[Ryan forces Bob Miller to learn his name]
With about ten games left in the NHL season, a number of the statistical awards appear settled. Evgeni Malkin will take home the Art Ross Trophy, while Alexander Ovechkin will claim the Maurice Richard. However, the more subjective trophies, like say, the Calder Trophy, remain up for grabs. For the first half of the season, Kris Versteeg (CHI), Drew Doughty (LAK), and Steve Mason (CBJ) positioned themselves as the front-runners for the NHL's Rookie of the Year honor, but Blake Wheeler (+36 for BOS) and Bobby Ryan (24G) have filled out the picture.
With such a tight race, Daniel, who do YOU think the Calder Trophy winner should be? And make the statistical argument for your choice.
This is a tough choice for me. I'll start by saying that if this was a list of all position players then Ryan is the obvious choice. He's played almost 15 less games than everyone on the list except Steve Mason, and he's still second in scoring. If he's here when the year starts maybe Morrison has a better year surrounded by Bobby and Selanne. I honestly believe that. Versteeg has been just as good as Bobby in everything else. Versteeg has a better +/- by 2. I think that Ryan is a little more important to how well we do though, that is we need Ryan a little more than Chicago needs Versteeg.
Wheeler is an interesting option as well. His +/- is a ridiculous 36 and he's third in rookie scoring behind Versteeg and Ryan, but he's also played the most games and has had a solid year on what has been a really good Bruins team leaving the question if his +/- stat isn't padded by being on that team. Also, of all the rookie candidates Wheeler spends the least amount of time on the ice averaging just under 14:00 a game. Versteeg averages about 17:00 a game and Ryan about 15:00. I think this stat is a little deceptive though. When Ryan first came up he would maybe get 10:00 to 12:00 minutes a game and he was spending a lot of time with Parros and Miller. Over the last 5 games Bobby only played less than 17:00 minutes once, putting him right around the kind of minutes Versteeg is logging with Chicago. I think you can dismiss Wheeler because he's played the most games and therefore his TOI stat is the most revealing, his 14:00 minutes a game mean he isn't a significant part of the Boston game plan. Another thing to look at when seeing who is more important to what their team does, is Ryan's 9 PPG. That's 4 more than Versteeg and 6 more than Wheeler. That means that Ryan is playing significant Power Play time and is instrumental in the Duck attack.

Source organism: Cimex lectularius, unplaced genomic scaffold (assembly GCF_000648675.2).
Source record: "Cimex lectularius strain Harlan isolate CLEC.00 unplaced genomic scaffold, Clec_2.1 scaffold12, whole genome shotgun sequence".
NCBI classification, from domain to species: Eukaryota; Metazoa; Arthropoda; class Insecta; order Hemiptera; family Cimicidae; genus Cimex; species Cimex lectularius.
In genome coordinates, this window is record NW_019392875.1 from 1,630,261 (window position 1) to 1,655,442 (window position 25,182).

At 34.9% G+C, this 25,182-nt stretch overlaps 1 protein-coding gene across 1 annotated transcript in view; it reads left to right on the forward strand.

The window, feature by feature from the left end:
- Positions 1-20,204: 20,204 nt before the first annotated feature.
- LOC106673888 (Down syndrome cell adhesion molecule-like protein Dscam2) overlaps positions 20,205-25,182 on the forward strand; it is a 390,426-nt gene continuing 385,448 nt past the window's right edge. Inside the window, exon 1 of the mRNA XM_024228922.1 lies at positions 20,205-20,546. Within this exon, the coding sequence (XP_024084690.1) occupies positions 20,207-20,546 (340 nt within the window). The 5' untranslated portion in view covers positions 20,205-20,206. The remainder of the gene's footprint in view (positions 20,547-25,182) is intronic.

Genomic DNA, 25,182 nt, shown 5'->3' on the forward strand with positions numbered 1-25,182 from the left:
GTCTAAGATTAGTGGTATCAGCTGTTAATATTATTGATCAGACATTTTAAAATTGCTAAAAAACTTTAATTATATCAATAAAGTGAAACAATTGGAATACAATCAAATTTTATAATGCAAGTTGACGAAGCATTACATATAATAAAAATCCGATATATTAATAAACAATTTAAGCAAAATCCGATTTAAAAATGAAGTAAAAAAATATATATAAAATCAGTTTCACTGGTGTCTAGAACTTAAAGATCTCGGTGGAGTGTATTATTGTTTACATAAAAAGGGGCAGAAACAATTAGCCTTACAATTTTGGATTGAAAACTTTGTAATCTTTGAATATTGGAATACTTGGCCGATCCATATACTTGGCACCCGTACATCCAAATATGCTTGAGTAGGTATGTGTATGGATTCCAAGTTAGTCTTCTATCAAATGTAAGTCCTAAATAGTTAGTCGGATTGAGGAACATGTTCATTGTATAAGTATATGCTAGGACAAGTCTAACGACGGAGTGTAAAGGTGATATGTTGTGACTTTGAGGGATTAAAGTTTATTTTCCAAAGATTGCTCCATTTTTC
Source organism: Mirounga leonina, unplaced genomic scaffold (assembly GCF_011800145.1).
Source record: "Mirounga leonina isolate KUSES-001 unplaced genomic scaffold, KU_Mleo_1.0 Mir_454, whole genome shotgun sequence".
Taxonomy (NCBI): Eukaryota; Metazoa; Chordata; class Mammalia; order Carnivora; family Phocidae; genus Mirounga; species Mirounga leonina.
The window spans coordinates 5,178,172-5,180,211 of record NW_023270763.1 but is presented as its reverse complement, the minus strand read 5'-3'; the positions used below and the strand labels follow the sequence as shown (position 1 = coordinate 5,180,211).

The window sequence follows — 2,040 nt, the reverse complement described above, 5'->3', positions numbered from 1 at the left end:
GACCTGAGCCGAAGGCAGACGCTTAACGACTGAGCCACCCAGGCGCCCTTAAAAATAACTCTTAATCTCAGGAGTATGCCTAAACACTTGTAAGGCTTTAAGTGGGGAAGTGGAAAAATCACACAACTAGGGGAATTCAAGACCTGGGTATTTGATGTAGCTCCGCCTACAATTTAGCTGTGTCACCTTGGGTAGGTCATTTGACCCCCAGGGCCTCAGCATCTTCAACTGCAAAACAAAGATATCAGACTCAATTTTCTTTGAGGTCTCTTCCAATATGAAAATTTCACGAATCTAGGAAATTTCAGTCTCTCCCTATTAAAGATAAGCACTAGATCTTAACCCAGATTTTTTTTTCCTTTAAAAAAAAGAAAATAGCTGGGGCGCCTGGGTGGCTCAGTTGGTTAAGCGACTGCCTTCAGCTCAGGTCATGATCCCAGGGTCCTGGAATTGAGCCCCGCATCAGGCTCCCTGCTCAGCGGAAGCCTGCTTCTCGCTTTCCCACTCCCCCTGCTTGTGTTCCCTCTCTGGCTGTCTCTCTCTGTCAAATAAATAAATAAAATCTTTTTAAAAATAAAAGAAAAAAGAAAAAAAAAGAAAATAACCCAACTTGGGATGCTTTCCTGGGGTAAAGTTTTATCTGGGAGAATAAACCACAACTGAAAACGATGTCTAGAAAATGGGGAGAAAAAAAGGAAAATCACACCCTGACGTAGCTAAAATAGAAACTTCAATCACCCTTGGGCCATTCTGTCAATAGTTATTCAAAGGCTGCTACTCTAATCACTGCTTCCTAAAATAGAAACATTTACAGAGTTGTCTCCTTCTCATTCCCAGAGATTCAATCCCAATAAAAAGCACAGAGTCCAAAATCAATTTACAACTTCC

Yes, Doughty deserves honorable mention. He leads rookie defenseman in TOI and points as well as game played, but his -12 is pretty glaring. Yes when you play that many minutes and you're a rookie, +/- is bound to be affected, but more importantly I haven't seen Doughty take over a stretch of play. Ryan does hard work along the boards and he comes up with big plays. Remember the Hat Trick he hung on Doughty's Kings in less than 5 minutes, and 2 of those goals came with Doughty on the ice. I think the fact that the Kings are out of the Playoff picture hurts Doughty. He's definitely the best rookie defenseman, but I don't think he's had the kind of spalsh and overall effect on a team that the other candidates have. And the only person on the list who's had the same impact on his team as Ryan is the next Candidate.